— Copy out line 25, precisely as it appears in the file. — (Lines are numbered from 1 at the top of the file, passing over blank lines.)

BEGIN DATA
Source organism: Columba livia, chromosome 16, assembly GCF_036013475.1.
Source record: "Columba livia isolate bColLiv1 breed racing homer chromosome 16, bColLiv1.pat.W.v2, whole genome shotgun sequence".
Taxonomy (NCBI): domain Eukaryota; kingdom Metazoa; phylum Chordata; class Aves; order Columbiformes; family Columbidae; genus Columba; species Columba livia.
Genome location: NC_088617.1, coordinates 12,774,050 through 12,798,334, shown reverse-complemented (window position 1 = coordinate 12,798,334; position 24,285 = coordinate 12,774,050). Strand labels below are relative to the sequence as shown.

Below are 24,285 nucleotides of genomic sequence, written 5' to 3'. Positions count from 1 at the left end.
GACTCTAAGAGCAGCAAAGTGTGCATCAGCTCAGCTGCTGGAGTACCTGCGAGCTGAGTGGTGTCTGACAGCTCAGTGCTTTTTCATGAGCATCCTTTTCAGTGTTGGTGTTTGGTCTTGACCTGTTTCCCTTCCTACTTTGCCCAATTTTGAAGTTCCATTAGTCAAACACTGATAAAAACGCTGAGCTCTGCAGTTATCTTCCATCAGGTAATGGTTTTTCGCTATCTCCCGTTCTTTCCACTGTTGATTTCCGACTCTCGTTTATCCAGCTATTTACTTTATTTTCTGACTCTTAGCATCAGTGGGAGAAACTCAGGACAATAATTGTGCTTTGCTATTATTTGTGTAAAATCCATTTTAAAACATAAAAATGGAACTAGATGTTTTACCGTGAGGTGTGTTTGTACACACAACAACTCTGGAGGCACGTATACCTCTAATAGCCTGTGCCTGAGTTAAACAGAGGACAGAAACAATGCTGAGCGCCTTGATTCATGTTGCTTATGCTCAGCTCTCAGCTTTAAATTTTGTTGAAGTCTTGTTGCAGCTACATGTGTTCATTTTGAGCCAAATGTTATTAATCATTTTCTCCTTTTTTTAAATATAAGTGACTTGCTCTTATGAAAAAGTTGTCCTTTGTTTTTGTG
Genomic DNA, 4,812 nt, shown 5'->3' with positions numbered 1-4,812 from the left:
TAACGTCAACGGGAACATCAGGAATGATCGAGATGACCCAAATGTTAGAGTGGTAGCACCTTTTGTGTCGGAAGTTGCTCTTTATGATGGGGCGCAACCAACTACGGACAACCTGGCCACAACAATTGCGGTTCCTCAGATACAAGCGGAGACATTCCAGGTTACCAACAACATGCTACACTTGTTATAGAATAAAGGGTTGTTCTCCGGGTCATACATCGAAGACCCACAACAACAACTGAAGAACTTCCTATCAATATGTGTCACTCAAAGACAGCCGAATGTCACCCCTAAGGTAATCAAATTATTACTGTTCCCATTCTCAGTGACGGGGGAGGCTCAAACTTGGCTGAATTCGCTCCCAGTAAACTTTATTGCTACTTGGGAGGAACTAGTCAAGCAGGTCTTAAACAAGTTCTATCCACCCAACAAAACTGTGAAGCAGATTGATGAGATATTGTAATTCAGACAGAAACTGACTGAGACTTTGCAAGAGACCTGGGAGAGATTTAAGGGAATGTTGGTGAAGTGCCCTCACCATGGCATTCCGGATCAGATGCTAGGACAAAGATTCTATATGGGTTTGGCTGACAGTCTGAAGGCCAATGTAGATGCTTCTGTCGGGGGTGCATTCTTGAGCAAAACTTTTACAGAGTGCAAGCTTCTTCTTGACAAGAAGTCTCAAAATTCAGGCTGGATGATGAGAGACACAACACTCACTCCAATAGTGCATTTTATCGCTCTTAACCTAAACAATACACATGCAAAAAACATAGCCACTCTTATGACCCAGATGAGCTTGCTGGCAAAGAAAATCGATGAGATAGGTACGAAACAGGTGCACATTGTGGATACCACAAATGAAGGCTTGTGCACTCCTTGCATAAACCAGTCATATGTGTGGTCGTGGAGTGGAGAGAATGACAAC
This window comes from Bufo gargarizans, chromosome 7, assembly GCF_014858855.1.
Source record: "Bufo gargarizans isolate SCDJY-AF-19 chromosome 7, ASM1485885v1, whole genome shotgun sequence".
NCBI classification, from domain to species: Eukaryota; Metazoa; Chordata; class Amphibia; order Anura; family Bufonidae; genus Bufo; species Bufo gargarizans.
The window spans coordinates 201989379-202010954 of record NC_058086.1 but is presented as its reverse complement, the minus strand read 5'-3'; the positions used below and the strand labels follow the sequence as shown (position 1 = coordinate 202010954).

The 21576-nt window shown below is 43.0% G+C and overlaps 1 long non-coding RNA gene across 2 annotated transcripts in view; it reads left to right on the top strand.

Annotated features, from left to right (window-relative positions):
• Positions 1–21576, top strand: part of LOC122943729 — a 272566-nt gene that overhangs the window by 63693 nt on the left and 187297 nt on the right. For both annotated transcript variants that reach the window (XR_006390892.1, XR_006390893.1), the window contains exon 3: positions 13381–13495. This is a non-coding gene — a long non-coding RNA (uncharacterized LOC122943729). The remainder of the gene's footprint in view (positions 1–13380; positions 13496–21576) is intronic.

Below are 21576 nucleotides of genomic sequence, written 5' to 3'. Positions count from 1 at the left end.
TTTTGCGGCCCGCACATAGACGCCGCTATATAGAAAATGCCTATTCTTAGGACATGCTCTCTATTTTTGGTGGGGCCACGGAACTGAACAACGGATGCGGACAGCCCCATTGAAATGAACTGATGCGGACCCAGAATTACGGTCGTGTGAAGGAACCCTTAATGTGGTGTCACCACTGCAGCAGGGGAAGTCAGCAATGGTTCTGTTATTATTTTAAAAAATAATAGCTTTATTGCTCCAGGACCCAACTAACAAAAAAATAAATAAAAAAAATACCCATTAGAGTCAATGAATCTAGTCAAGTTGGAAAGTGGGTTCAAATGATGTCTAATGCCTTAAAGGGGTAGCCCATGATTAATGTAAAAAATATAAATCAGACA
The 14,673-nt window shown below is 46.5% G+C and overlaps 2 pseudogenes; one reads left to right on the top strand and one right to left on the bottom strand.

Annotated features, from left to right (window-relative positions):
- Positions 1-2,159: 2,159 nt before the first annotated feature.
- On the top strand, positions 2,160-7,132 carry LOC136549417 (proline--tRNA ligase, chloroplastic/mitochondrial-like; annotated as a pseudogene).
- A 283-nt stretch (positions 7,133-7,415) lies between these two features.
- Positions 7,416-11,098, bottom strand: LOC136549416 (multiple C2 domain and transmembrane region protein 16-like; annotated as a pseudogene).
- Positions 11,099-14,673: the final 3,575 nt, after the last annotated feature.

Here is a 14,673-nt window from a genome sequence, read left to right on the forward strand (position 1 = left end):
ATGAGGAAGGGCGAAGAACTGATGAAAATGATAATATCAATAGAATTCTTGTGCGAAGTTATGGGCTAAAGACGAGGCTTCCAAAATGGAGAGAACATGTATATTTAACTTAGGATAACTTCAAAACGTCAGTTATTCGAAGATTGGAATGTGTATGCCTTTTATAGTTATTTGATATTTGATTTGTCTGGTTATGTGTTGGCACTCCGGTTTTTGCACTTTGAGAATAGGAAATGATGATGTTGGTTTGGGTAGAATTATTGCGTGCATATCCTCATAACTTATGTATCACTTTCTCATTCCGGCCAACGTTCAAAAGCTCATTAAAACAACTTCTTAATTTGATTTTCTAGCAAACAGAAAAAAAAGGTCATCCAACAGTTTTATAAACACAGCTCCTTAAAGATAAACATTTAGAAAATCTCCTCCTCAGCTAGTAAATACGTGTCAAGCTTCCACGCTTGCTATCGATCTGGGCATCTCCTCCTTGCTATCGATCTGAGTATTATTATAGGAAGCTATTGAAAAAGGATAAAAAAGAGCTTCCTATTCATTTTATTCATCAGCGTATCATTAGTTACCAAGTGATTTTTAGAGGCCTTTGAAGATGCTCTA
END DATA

Here is a 14,673-nt window from a genome sequence, read left to right on the forward strand (position 1 = left end):